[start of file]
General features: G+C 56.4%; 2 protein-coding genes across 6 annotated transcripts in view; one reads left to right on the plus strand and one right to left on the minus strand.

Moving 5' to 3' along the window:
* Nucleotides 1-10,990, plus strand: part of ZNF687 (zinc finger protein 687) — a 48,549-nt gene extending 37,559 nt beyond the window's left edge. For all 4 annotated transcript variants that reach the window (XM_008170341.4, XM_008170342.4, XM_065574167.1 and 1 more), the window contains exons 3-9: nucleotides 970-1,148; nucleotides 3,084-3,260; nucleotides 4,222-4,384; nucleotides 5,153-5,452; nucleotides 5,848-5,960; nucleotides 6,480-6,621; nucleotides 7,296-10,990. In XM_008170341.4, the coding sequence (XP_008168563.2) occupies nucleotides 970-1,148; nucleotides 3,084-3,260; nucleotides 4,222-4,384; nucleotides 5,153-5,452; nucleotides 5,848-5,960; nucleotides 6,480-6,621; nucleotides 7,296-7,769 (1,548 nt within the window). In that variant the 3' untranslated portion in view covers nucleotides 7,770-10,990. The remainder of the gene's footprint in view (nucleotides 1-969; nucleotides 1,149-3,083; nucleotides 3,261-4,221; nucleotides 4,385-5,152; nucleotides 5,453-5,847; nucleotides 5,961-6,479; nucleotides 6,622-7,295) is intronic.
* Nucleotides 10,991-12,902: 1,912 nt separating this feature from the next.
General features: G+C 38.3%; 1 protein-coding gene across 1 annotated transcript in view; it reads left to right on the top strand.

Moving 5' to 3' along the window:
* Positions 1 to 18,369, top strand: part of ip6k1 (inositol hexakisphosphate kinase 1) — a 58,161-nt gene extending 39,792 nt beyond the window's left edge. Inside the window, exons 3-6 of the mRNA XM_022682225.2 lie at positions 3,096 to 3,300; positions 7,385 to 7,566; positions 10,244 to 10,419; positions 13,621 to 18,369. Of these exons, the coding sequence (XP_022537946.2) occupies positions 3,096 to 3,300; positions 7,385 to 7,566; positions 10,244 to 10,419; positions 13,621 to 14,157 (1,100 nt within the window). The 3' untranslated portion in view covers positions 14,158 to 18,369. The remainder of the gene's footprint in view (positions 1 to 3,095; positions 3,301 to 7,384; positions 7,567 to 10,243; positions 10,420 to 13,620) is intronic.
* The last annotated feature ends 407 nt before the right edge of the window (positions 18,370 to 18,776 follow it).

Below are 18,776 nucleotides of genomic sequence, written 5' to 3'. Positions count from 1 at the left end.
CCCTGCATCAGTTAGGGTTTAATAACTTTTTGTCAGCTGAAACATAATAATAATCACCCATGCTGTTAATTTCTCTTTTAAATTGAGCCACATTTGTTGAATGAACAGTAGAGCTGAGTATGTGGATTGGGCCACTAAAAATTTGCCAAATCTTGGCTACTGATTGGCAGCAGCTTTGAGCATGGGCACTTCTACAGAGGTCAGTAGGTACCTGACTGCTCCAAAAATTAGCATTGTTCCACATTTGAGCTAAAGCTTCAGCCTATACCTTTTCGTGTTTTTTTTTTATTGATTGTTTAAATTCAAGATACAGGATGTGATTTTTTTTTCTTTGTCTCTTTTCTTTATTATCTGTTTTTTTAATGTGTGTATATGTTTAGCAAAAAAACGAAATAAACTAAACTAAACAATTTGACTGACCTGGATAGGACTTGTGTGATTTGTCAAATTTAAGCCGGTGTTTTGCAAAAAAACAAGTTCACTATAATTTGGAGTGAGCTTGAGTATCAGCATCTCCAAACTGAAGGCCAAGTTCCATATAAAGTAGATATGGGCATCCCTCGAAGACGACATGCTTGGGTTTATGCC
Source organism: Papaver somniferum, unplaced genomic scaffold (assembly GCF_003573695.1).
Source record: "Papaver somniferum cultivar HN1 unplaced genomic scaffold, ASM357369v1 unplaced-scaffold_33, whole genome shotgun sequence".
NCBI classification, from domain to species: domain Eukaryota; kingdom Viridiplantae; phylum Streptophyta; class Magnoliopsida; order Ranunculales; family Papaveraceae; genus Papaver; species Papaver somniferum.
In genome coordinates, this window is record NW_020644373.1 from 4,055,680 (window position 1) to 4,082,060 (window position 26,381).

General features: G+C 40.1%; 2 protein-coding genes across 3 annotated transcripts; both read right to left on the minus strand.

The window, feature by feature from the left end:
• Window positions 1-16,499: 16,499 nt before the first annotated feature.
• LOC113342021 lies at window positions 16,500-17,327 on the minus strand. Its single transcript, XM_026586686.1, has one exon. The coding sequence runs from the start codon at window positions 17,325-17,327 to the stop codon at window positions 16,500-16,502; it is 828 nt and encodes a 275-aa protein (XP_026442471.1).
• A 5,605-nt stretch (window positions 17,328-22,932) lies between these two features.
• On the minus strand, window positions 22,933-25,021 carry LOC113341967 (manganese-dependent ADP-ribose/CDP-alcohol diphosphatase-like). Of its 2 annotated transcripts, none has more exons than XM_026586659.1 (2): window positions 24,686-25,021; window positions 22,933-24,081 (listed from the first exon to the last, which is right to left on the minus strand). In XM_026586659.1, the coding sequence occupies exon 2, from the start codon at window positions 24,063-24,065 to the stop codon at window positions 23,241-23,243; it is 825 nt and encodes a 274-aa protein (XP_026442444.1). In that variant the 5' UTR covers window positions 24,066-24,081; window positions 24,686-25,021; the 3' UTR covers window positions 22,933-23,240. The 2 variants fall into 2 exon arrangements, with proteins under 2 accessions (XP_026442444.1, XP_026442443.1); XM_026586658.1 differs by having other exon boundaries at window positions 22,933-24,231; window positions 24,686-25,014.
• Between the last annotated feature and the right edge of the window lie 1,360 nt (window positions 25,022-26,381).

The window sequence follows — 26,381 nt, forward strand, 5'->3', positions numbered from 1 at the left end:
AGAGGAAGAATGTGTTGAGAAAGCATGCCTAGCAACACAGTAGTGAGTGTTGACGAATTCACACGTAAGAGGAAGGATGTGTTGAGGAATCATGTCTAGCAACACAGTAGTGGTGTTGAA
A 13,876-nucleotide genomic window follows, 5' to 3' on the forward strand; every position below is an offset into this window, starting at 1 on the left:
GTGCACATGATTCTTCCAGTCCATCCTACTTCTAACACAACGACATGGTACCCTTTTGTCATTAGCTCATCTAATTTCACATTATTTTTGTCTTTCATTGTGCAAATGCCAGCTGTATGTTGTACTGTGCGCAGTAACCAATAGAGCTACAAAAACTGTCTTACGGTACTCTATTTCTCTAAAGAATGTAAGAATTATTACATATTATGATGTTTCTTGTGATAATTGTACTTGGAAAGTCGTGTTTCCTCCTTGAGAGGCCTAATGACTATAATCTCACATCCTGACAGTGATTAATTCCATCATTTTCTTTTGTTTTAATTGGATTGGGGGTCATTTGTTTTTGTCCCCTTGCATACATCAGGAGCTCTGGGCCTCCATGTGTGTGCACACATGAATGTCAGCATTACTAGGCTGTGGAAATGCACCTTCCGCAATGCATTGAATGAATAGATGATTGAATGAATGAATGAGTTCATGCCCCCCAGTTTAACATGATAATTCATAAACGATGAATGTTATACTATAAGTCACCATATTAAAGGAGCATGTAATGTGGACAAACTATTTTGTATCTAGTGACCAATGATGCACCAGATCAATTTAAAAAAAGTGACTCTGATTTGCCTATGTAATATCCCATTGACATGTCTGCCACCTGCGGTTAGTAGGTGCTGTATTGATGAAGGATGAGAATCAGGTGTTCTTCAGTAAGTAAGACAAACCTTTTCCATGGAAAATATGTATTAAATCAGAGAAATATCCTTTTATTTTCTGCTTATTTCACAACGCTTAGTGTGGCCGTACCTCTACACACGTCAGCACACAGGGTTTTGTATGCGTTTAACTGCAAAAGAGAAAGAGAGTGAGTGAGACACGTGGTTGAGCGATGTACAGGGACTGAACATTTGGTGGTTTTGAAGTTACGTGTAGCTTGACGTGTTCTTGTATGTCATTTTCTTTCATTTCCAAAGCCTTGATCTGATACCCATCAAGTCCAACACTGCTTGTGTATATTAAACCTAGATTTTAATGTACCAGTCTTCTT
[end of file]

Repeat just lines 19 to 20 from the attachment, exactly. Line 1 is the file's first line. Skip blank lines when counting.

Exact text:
• A 5,605-nt stretch (window positions 17,328-22,932) lies between these two features.
• On the minus strand, window positions 22,933-25,021 carry LOC113341967 (manganese-dependent ADP-ribose/CDP-alcohol diphosphatase-like). Of its 2 annotated transcripts, none has more exons than XM_026586659.1 (2): window positions 24,686-25,021; window positions 22,933-24,081 (listed from the first exon to the last, which is right to left on the minus strand). In XM_026586659.1, the coding sequence occupies exon 2, from the start codon at window positions 24,063-24,065 to the stop codon at window positions 23,241-23,243; it is 825 nt and encodes a 274-aa protein (XP_026442444.1). In that variant the 5' UTR covers window positions 24,066-24,081; window positions 24,686-25,021; the 3' UTR covers window positions 22,933-23,240. The 2 variants fall into 2 exon arrangements, with proteins under 2 accessions (XP_026442444.1, XP_026442443.1); XM_026586658.1 differs by having other exon boundaries at window positions 22,933-24,231; window positions 24,686-25,014.